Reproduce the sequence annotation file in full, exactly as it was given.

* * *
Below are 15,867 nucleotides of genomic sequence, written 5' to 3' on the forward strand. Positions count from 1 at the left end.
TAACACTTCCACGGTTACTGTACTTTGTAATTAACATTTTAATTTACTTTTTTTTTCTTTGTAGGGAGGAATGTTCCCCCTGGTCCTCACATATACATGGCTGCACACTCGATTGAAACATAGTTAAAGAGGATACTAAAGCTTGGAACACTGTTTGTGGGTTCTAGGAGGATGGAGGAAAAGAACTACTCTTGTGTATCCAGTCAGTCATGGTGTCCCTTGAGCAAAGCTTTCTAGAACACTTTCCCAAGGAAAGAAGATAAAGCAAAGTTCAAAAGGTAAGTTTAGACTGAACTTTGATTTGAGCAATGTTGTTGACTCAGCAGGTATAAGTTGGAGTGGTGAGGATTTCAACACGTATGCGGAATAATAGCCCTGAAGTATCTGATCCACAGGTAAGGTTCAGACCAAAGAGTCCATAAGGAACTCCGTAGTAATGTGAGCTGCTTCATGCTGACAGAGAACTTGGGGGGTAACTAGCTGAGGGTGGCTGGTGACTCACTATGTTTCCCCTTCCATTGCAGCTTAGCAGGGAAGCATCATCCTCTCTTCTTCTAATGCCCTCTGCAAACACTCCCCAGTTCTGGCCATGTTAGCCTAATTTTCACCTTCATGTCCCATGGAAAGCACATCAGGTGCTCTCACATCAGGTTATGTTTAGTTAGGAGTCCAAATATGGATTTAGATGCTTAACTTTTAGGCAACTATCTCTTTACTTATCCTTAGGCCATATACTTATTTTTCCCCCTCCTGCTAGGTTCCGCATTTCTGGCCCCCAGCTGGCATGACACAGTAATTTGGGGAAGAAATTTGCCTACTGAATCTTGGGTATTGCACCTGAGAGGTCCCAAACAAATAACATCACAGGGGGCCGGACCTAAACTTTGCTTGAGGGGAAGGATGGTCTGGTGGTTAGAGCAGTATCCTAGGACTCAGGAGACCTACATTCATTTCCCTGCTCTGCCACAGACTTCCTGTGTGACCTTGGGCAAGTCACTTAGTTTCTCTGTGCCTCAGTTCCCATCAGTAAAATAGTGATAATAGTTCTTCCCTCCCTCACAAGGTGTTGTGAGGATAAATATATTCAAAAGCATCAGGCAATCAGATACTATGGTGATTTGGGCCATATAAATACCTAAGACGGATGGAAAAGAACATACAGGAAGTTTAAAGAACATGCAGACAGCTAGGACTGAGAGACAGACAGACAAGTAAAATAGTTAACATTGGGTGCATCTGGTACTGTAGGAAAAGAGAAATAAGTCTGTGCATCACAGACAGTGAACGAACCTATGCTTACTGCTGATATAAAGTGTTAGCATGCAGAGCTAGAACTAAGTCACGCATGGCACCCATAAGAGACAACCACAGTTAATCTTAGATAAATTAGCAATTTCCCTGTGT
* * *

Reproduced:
Below are 15,867 nucleotides of genomic sequence, written 5' to 3' on the forward strand. Positions count from 1 at the left end.
TAACACTTCCACGGTTACTGTACTTTGTAATTAACATTTTAATTTACTTTTTTTTTCTTTGTAGGGAGGAATGTTCCCCCTGGTCCTCACATATACATGGCTGCACACTCGATTGAAACATAGTTAAAGAGGATACTAAAGCTTGGAACACTGTTTGTGGGTTCTAGGAGGATGGAGGAAAAGAACTACTCTTGTGTATCCAGTCAGTCATGGTGTCCCTTGAGCAAAGCTTTCTAGAACACTTTCCCAAGGAAAGAAGATAAAGCAAAGTTCAAAAGGTAAGTTTAGACTGAACTTTGATTTGAGCAATGTTGTTGACTCAGCAGGTATAAGTTGGAGTGGTGAGGATTTCAACACGTATGCGGAATAATAGCCCTGAAGTATCTGATCCACAGGTAAGGTTCAGACCAAAGAGTCCATAAGGAACTCCGTAGTAATGTGAGCTGCTTCATGCTGACAGAGAACTTGGGGGGTAACTAGCTGAGGGTGGCTGGTGACTCACTATGTTTCCCCTTCCATTGCAGCTTAGCAGGGAAGCATCATCCTCTCTTCTTCTAATGCCCTCTGCAAACACTCCCCAGTTCTGGCCATGTTAGCCTAATTTTCACCTTCATGTCCCATGGAAAGCACATCAGGTGCTCTCACATCAGGTTATGTTTAGTTAGGAGTCCAAATATGGATTTAGATGCTTAACTTTTAGGCAACTATCTCTTTACTTATCCTTAGGCCATATACTTATTTTTCCCCCTCCTGCTAGGTTCCGCATTTCTGGCCCCCAGCTGGCATGACACAGTAATTTGGGGAAGAAATTTGCCTACTGAATCTTGGGTATTGCACCTGAGAGGTCCCAAACAAATAACATCACAGGGGGCCGGACCTAAACTTTGCTTGAGGGGAAGGATGGTCTGGTGGTTAGAGCAGTATCCTAGGACTCAGGAGACCTACATTCATTTCCCTGCTCTGCCACAGACTTCCTGTGTGACCTTGGGCAAGTCACTTAGTTTCTCTGTGCCTCAGTTCCCATCAGTAAAATAGTGATAATAGTTCTTCCCTCCCTCACAAGGTGTTGTGAGGATAAATATATTCAAAAGCATCAGGCAATCAGATACTATGGTGATTTGGGCCATATAAATACCTAAGACGGATGGAAAAGAACATACAGGAAGTTTAAAGAACATGCAGACAGCTAGGACTGAGAGACAGACAGACAAGTAAAATAGTTAACATTGGGTGCATCTGGTACTGTAGGAAAAGAGAAATAAGTCTGTGCATCACAGACAGTGAACGAACCTATGCTTACTGCTGATATAAAGTGTTAGCATGCAGAGCTAGAACTAAGTCACGCATGGCACCCATAAGAGACAACCACAGTTAATCTTAGATAAATTAGCAATTTCCCTGTGT